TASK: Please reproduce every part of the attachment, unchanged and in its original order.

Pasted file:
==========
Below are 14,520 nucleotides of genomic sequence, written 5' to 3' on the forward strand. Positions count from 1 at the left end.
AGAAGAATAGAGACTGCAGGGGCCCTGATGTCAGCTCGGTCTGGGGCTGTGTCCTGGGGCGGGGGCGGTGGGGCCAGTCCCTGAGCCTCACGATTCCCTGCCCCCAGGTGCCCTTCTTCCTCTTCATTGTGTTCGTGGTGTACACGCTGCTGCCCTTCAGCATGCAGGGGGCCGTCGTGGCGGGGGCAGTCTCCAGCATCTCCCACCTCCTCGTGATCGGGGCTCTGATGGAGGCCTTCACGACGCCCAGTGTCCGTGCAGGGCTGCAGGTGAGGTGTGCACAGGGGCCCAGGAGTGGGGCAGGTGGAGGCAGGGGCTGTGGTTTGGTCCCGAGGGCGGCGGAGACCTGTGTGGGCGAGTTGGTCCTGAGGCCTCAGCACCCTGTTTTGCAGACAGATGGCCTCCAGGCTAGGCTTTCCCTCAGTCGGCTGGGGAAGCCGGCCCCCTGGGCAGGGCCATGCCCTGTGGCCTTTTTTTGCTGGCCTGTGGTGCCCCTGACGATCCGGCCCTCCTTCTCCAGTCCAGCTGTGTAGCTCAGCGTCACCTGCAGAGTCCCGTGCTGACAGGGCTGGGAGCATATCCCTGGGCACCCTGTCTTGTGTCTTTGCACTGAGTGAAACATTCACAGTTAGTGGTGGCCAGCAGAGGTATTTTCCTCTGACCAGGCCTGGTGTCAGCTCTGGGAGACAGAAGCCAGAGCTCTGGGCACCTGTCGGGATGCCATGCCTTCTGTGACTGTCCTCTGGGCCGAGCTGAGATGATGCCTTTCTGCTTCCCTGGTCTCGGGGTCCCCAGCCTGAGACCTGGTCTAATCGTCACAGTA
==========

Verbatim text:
Below are 14,520 nucleotides of genomic sequence, written 5' to 3' on the forward strand. Positions count from 1 at the left end.
AGAAGAATAGAGACTGCAGGGGCCCTGATGTCAGCTCGGTCTGGGGCTGTGTCCTGGGGCGGGGGCGGTGGGGCCAGTCCCTGAGCCTCACGATTCCCTGCCCCCAGGTGCCCTTCTTCCTCTTCATTGTGTTCGTGGTGTACACGCTGCTGCCCTTCAGCATGCAGGGGGCCGTCGTGGCGGGGGCAGTCTCCAGCATCTCCCACCTCCTCGTGATCGGGGCTCTGATGGAGGCCTTCACGACGCCCAGTGTCCGTGCAGGGCTGCAGGTGAGGTGTGCACAGGGGCCCAGGAGTGGGGCAGGTGGAGGCAGGGGCTGTGGTTTGGTCCCGAGGGCGGCGGAGACCTGTGTGGGCGAGTTGGTCCTGAGGCCTCAGCACCCTGTTTTGCAGACAGATGGCCTCCAGGCTAGGCTTTCCCTCAGTCGGCTGGGGAAGCCGGCCCCCTGGGCAGGGCCATGCCCTGTGGCCTTTTTTTGCTGGCCTGTGGTGCCCCTGACGATCCGGCCCTCCTTCTCCAGTCCAGCTGTGTAGCTCAGCGTCACCTGCAGAGTCCCGTGCTGACAGGGCTGGGAGCATATCCCTGGGCACCCTGTCTTGTGTCTTTGCACTGAGTGAAACATTCACAGTTAGTGGTGGCCAGCAGAGGTATTTTCCTCTGACCAGGCCTGGTGTCAGCTCTGGGAGACAGAAGCCAGAGCTCTGGGCACCTGTCGGGATGCCATGCCTTCTGTGACTGTCCTCTGGGCCGAGCTGAGATGATGCCTTTCTGCTTCCCTGGTCTCGGGGTCCCCAGCCTGAGACCTGGTCTAATCGTCACAGTA